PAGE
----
Yes, we have an integrated approach to a child. When in class 10 we start mentoring about career opportunities. After this some may need training to work, we find them those opportunities with collaborations. We skill them in entrepreneurships, business plans if some were to take self-employment etc. Livelihoods is a major thrust in our work for youth. We train drivers and in other vocations in collaboration with training partners.
And what about the higher education needs?
We sponsor those who want to pursue higher education. We facilitate them to take admissions. However, I would like to mention that it is only the government institutions to which we sponsor.
In terms of impact of such a big and noble work for so many years, do you have some success stories to show?
Many. First of all, getting children and sustaining their interest and learning for life is an ongoing process. Because of our interventions, you will find many of the marginalized children mainstreamed and leading a dignified life. Our work with tribal children of Madhya Pradesh and Jharkhand, in urban slums of Delhi, Bangalore and Mumbai, our work of last 30 years in Firozabad (Uttar Prdesh) to free children from child labor are there. We are running programs against trafficking of girls in Rajasthan, against early marriages in MP. Our every project is a success. We are training police all over the country. We work with NCPCR. Our objective is to safeguard children, ensure their rights and all this is integral to our work.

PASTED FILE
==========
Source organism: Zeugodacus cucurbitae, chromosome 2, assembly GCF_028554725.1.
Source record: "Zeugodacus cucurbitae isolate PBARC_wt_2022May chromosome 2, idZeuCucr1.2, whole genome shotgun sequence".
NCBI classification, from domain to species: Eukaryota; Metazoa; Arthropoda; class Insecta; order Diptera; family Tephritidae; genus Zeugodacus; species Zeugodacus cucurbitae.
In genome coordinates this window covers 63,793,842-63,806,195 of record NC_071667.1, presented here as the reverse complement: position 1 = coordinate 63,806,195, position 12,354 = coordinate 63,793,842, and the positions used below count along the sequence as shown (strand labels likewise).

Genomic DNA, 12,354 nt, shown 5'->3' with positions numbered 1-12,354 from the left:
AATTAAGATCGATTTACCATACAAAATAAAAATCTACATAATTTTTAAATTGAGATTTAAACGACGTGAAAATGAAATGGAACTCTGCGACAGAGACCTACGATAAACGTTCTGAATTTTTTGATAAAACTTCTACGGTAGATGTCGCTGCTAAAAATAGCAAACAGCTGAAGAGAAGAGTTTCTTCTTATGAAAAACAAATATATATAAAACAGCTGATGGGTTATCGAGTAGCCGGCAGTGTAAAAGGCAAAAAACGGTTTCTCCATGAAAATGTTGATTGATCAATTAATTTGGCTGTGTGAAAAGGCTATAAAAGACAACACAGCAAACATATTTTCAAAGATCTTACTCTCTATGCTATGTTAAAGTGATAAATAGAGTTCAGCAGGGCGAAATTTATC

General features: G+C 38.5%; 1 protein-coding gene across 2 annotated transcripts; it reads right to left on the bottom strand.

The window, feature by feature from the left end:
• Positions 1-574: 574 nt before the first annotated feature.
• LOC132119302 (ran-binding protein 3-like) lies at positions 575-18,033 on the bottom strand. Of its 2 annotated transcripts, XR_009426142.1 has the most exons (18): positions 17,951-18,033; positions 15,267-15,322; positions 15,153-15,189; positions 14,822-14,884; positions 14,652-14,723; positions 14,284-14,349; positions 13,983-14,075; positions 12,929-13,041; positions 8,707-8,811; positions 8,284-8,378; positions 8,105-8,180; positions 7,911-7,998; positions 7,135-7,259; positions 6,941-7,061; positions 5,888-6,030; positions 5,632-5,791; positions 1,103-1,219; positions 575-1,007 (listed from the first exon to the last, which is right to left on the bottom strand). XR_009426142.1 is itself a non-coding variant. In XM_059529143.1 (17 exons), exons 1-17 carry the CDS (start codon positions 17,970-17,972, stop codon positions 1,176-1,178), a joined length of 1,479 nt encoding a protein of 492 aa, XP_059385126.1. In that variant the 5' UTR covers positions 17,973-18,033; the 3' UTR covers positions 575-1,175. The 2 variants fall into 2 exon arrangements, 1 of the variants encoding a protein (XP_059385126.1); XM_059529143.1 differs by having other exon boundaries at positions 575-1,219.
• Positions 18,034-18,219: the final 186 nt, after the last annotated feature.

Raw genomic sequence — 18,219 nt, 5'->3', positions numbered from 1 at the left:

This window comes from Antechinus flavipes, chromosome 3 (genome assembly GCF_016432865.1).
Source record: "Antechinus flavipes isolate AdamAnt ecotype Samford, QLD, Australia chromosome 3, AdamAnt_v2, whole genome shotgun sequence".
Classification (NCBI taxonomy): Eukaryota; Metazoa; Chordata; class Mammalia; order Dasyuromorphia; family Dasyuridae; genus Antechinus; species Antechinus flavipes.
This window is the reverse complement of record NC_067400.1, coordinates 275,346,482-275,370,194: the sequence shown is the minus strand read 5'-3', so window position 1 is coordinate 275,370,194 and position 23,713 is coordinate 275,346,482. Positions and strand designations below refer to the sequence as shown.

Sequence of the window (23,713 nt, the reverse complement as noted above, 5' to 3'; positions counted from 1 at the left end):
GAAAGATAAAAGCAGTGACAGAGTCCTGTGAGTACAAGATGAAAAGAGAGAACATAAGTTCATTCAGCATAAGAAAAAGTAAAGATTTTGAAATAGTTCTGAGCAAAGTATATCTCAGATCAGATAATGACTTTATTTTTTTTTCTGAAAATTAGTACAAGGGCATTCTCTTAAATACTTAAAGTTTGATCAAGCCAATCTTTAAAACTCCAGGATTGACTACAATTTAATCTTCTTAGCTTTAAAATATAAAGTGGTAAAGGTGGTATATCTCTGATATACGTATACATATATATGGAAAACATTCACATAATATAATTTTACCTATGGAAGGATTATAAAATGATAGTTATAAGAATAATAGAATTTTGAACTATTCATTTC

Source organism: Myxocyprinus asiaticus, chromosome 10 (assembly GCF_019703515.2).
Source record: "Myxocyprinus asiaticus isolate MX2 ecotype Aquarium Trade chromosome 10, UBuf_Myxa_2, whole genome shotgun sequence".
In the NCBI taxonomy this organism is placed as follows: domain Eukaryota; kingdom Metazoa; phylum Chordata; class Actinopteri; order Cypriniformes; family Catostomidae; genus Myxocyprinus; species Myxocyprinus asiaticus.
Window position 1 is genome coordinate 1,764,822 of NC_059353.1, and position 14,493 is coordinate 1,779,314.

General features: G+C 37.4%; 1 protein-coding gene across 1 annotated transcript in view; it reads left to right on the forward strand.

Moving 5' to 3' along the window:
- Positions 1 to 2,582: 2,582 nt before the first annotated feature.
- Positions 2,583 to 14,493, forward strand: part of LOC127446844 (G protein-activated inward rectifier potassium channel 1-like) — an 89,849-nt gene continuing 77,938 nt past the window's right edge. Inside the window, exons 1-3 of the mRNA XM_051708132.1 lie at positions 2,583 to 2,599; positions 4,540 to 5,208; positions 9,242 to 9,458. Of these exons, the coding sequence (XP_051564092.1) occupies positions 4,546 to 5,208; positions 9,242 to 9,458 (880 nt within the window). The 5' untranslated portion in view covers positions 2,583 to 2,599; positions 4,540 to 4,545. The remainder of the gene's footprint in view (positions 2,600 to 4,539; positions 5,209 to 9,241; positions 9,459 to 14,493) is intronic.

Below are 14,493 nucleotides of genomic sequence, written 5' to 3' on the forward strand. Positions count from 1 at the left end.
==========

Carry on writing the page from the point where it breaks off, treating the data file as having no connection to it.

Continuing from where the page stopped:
Is Khilta Bachpan is a a continuation of this thinking?
From time to time we innovate and come out with innovations and campaigns to take forward our work and philosophy. Khilta Bachpan is our latest campaign countrywide where, we would use art as a tool for empowerment of children. They can express themselves through various art forms. Theater is also part of this. We want build confidence of children, give them a platform and medium to come out with their feelings. This will give them voice and hopefully get more attention to children issues in the country.